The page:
Cyber Security: Is the government doing all it can to protect your information?

Cyber-security expert, Michael Hayden, recently shocked the world by announcing that following the U.S.A. Freedom Act Americans are “definitely not safer.”  He argued that this policy change will make no significant difference to the safety and security of everyday people. The act, which striped the NSA of their right to collect bulk phone data, is merely the first of many steps required to create true online safety.

The Freedom Act was precipitated by the news that Chinese intelligence officials had stolen millions of personnel records from the Office of Personnel Management. People were astonished to learn that this kind of data theft was even possible.

Hayden, the only man to have ever served as director of both the NSA and the CIA, is probably worth listening to. Despite our best efforts to be safe online these things can only have an impact on a one to one level. Without an improvement in government safety we could definitely be in trouble.

The Wall Street Journal’s interview with Hayden warns readers not to be so comfortable with the state of their government’s internet security.  He argues that “The government ain’t coming” to save the day for cyber security and that citizens are more on their own than they “have ever experienced.”

Canada has also fallen prey to hackers and anonymouscyber security threats. While, as of yet, there has not been an issue on the scale of this theft of information there are some threats worth mentioning. Most recently, () Canadian government websites were temporarily shut down by cyber “hacktivist” group Anonymous. The group released a video in which they decried the Harper government and the passing of Bill C-51 and cited this shut down of the .ca and .gov websites as a call to action. This breach of security thankfully did not lead to any data theft but it shows potential for something significant.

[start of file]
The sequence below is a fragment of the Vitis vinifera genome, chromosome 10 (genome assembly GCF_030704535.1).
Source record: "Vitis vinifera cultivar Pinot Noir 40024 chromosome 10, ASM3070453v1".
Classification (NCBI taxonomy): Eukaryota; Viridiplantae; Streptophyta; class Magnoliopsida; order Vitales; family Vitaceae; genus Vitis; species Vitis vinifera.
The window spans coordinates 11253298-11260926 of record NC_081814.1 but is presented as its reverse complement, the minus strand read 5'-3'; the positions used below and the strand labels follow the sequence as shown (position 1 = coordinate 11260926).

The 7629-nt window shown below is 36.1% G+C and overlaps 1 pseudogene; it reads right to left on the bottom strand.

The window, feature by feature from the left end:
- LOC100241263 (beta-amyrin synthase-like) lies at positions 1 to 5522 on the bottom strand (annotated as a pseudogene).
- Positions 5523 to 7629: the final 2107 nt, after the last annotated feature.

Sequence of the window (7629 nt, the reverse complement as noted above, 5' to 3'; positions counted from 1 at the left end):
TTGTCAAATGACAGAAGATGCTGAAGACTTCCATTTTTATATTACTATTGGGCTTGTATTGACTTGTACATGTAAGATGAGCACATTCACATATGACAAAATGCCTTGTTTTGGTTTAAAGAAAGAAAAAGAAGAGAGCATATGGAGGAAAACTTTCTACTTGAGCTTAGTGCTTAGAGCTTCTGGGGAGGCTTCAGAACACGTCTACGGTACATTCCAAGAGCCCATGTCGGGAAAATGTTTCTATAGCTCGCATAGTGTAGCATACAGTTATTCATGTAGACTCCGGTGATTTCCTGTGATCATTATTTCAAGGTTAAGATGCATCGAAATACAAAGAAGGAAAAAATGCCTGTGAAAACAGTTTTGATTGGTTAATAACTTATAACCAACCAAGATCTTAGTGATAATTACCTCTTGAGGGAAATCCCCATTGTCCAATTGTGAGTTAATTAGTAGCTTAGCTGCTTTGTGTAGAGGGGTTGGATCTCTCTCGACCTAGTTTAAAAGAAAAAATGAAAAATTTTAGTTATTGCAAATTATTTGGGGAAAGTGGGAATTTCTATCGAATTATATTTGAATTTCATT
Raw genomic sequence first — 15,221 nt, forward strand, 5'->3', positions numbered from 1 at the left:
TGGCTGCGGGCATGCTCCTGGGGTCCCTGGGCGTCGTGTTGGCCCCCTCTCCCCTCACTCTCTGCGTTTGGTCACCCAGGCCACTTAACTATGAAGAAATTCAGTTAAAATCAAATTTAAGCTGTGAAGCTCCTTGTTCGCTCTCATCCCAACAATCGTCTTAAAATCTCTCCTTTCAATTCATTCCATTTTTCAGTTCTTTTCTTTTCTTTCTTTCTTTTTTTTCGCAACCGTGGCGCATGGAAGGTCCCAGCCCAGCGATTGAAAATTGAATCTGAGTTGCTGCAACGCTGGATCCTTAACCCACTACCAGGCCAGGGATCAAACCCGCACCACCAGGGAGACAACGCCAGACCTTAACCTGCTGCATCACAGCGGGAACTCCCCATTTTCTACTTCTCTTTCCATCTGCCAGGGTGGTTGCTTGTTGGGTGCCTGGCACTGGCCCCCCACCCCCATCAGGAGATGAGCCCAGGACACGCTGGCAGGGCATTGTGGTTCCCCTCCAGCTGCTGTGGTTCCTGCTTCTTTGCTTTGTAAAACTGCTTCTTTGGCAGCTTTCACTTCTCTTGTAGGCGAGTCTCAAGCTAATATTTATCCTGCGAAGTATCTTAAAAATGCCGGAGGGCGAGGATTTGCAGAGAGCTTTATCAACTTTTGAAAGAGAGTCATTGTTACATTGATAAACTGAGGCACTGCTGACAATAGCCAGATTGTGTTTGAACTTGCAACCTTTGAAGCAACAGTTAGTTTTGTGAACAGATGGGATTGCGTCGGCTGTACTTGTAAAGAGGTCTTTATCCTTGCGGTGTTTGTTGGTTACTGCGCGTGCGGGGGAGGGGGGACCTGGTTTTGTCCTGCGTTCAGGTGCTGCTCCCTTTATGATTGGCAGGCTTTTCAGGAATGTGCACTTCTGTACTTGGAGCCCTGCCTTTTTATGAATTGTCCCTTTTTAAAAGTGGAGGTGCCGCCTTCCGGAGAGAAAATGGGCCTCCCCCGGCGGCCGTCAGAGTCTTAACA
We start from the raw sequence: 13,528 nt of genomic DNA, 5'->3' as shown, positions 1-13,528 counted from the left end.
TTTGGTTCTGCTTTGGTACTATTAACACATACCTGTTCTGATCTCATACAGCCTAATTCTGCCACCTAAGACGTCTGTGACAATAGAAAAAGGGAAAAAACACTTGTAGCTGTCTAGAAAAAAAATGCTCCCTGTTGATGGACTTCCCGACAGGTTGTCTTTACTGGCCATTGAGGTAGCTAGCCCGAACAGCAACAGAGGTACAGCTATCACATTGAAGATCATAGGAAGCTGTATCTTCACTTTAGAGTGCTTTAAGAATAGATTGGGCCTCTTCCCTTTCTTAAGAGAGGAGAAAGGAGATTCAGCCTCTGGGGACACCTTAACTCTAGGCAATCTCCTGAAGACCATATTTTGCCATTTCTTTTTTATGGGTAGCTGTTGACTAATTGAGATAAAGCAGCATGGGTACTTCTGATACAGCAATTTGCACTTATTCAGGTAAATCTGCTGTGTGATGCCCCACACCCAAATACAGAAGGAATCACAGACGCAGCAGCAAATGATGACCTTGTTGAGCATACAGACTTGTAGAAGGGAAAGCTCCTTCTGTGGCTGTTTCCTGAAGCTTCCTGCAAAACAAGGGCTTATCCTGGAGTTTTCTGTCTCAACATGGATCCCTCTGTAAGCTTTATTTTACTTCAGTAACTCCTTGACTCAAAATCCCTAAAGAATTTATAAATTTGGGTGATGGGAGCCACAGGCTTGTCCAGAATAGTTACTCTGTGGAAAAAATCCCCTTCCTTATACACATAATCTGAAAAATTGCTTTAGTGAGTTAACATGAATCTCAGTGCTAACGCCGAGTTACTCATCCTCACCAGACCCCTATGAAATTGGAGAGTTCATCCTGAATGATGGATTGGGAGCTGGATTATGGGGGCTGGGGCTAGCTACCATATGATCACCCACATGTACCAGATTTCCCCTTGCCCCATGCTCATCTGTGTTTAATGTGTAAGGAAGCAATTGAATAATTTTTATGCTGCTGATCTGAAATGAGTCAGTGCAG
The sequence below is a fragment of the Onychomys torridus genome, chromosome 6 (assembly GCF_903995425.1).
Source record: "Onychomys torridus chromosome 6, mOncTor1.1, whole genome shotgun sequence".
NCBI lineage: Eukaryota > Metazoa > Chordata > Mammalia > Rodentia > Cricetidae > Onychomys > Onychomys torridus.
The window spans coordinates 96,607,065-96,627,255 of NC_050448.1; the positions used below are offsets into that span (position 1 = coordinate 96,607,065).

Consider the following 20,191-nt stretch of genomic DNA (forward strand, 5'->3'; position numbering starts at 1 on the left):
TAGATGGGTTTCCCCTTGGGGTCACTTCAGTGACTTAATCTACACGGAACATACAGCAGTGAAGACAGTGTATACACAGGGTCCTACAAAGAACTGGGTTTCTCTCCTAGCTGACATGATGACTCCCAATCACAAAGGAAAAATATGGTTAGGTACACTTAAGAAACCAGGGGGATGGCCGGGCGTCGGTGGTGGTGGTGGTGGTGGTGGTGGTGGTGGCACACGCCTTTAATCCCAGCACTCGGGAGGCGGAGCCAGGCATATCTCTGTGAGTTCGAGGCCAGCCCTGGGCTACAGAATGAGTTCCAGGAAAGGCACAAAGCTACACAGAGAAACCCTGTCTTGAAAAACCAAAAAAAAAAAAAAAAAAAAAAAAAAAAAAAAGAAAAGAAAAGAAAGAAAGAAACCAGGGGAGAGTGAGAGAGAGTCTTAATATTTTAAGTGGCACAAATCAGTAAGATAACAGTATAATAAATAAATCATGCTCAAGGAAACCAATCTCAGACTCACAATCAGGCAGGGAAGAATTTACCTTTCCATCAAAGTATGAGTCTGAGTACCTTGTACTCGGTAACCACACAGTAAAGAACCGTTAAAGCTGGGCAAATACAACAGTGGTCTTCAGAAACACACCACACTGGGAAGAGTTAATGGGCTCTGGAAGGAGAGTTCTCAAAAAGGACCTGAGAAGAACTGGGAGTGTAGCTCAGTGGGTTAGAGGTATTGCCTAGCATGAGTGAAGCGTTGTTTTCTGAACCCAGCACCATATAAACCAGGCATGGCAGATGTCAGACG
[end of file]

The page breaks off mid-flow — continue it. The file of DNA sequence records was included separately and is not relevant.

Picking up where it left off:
Hayden pointed to a distinction between public and private corporations’ approach to cyber security.  While companies like Google and Apple spend vast quantities of money on ensuring the safety of their information, government organizations are content to use out of date security methods. Private corporations employ so called “white hat hackers” to act as double agents: breaking down their security systems to find weak points and helping to fortify them. This modern tactic could be useful in preventing further data theft and ensuring safer information.

FixMeStick wants to help you keep your information as safe as possible. They might not be state secrets but your photos and files are nonetheless important.  Click here to learn some helpful internet safety tips and stay tuned to our upcoming series- The Virus Lab – for more information about viruses in plain English!